In some situations a district court's decision to delay ruling on an issue may conclusively determine a claim of right. A defendant's claim of qualified immunity, for example, is a claim that the defendant should be protected from “the ordinary burdens of litigation.” Workman v. Jordan, 958 F.2d 332, 335 (10th Cir.1992). We have recognized that unless decisions failing to rule on that immunity are immediately appealable, defendants lose the “right to be free from the burdens of pretrial discovery and trial.” Id. “[P]ostponing a decision on the qualified immunity issue conclusively determines that defendants will not be free from having to stand trial.” Id. Here, however, the district court's delay did not “finally determine [a] claim[ ] of right.” Cohen v. Beneficial Indus. Loan Corp., 337 U.S. 541, 546 (1949). The only alleged right that Defendants have identified—to have the documents unsealed—is not lost by the district court's postponement.1 The district court has indicated that it will rule on the issue once the appeals are no longer pending. And although Defendants suggest that the unsealed documents could be used in various ongoing proceedings, the collateral-order doctrine does not allow a party to appeal an order merely because it creates some inconvenience or disadvantage. See Boughton v. Cotter Corp., 10 F.3d 746, 748 (10th Cir.1993) (“most interlocutory orders disadvantage or inflict some degree of harm on one of the parties to a litigation” but are not appealable); Reise v. Bd. of Regents of Univ. of Wis. Sys., 957 F.2d 293, 295 (7th Cir.1992) (“The travail and expense of discovery and trial cannot be reversed at the end of the case, yet this has never been thought sufficient to allow pre-trial appeals.”). The burdens on the justice system from interlocutory appeals would be excessive if the collateral-order doctrine were improperly expanded. See Mohawk Indus., Inc. v. Carpenter, 130 S.Ct. 599, 605 (2009) (employer could not invoke collateral-order doctrine to appeal order to disclose information allegedly protected by attorney-client privilege). Because Defendants have identified no legal right that was conclusively decided by the district court's delay in ruling, the district court's order is not appealable under the collateral-order doctrine.
B. Mandamus Review
Alternatively, Defendants' reply brief asks us to construe their notice of appeal as a petition for a writ of mandamus under 28 U.S.C. § 1651(a). Despite the tardiness of this request, we may grant it if they have standing and have substantially complied with the requirements of Fed. R.App. P. 21(a). See United States v. McVeigh, 119 F.3d 806, 809 & n.4 (10th Cir.1997) (request that notice of appeal be treated as petition for mandamus not made until reply brief); Clyma v. Sunoco, Inc., 594 F.3d 777, 780–81 (10th Cir.2010). But even if we assume that those prerequisites have been satisfied,2 Defendants are not entitled to mandamus relief. “Mandamus will issue only in those exceptional cases where the inferior court has acted wholly without jurisdiction or so clearly abused its discretion as to constitute a judicial usurpation of power. The party seeking the writ must show that the right to the writ is clear and indisputable.” Pacificare of Okla., Inc. v. Burrage, 59 F.3d 151, 153 (10th Cir.1995) (citation and internal quotation marks omitted).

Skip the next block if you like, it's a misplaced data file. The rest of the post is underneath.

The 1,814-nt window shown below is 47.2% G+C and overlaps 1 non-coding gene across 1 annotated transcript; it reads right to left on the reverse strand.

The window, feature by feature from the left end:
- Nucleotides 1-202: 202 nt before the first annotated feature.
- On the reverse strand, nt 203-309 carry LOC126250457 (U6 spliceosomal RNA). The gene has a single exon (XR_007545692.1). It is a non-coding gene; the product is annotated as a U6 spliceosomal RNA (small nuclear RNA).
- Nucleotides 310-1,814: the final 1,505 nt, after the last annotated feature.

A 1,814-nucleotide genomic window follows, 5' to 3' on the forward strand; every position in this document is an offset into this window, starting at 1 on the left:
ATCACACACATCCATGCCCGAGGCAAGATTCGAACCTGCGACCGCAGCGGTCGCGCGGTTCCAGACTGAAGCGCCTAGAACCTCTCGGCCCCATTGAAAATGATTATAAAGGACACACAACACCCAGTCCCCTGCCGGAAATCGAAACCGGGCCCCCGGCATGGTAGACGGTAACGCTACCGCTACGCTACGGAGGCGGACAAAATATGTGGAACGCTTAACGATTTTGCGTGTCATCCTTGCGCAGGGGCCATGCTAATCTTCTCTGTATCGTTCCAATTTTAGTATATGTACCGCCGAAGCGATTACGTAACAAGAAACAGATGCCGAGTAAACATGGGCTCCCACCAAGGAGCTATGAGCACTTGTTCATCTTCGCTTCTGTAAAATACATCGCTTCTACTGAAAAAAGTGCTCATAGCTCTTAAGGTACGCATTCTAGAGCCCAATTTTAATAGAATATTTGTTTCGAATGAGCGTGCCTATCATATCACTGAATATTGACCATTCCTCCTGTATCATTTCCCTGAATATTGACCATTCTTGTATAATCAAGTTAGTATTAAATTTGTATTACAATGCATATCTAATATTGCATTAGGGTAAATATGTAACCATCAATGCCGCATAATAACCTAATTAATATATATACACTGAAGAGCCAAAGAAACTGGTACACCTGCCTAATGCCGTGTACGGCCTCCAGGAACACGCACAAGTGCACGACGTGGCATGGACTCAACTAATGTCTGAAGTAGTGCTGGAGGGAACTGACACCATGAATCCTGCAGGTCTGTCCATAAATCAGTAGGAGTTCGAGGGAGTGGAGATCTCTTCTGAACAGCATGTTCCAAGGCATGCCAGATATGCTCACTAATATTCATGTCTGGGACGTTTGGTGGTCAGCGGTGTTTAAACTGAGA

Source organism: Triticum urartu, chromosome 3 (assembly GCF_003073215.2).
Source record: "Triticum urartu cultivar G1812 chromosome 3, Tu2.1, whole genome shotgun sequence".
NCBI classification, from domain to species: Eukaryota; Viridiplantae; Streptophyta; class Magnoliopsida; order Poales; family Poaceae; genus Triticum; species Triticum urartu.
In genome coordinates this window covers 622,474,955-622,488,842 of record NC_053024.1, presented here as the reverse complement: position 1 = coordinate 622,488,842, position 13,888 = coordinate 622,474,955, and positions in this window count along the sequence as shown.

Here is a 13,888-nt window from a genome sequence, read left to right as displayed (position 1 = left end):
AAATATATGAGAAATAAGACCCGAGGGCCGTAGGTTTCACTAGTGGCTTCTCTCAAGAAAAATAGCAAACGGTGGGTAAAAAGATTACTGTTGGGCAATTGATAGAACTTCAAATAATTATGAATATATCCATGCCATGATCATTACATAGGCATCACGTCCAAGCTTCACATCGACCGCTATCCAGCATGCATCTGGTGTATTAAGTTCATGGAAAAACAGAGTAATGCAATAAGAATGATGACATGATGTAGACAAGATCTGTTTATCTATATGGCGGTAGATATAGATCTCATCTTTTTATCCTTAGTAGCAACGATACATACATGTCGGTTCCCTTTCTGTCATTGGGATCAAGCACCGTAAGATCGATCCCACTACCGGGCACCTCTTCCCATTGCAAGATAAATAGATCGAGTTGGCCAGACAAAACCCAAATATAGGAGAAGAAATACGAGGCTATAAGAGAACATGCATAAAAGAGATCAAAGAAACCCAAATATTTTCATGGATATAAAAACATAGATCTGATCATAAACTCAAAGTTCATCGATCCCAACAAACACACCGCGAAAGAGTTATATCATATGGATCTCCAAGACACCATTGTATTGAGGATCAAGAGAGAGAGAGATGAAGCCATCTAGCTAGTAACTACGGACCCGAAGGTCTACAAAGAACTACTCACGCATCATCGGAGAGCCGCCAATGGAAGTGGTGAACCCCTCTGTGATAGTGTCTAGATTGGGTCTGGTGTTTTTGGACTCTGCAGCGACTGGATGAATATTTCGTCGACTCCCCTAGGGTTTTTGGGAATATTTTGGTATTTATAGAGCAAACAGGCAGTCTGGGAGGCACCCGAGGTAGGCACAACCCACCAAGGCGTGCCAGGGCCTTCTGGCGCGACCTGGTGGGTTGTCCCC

Defendants have not established this predicate for mandamus relief. The district court was probably correct—not clearly incorrect—in concluding that it lacked jurisdiction. As we have stated:
[T]he filing of a notice of appeal is an event of jurisdictional significance—it confers jurisdiction on the court of appeals and divests the district court of its control over the those aspects of the case involved in the appeal. This rule is a judge-made doctrine, designed to promote judicial economy and avoid the confusion and inefficiency that might flow from putting the same issue before two courts at the same time.
United States v. Madrid, 633 F.3d 1222, 1226 (10th Cir.2011) (citation and internal quotation marks omitted) (emphasis added). Defendants asserted to the district court that the motion to unseal “influences, and is an outcome of the continuing 2255 proceedings,” Aplts. App. at 145 (Mot. for Ruling or Order Showing Cause at 4, Pickard, No. 00–40104–01–RDR, Apperson, No. 00–40104–02–RDR); and the pending appeals concerned their Rule 60(b) motions in those proceedings. Thus, one could infer that the motion to disclose involved matters to be addressed in the pending appeals. Because Defendants' own assertions indicated the applicability of the general rule that a notice of appeal divests the district court of jurisdiction, it was hardly an abuse of power for the district court to conclude that it had lost its jurisdiction to decide the unsealing motion. See Madrid, 633 F.3d at 1227 (recognizing the importance of “fairly clear guidelines regarding the division of labor between the district court and the court of appeals”). We decline to grant a writ of mandamus.
We DISMISS the appeal and DENY the request for a writ of mandamus.
1. We note that Defendants are simply incorrect in suggesting that the district court has ruled on and denied their motion to unseal.
2. We cannot, of course, assume that Defendants have Article III standing. See Steel Co. v. Citizens for a Better Env't, 523 U.S. 83 (1998) (rejecting hypothetical jurisdiction). But there is little doubt that Defendants have Article III standing to seek the unsealing of documents in the file because they claim a First Amendment interest in communicating information that they already have. See In re Special Grand Jury, 450 F.3d 1159, 1172–73 (10th Cir.2006). The sole controversy over standing to challenge sealing of court records has related to third parties seeking disclosure. See, e.g., Pansy v. Borough of Stroudsburg, 23 F.3d 772, 777 (3d Cir.1994) (ruling that intervenors have standing).
HARTZ, Circuit Judge.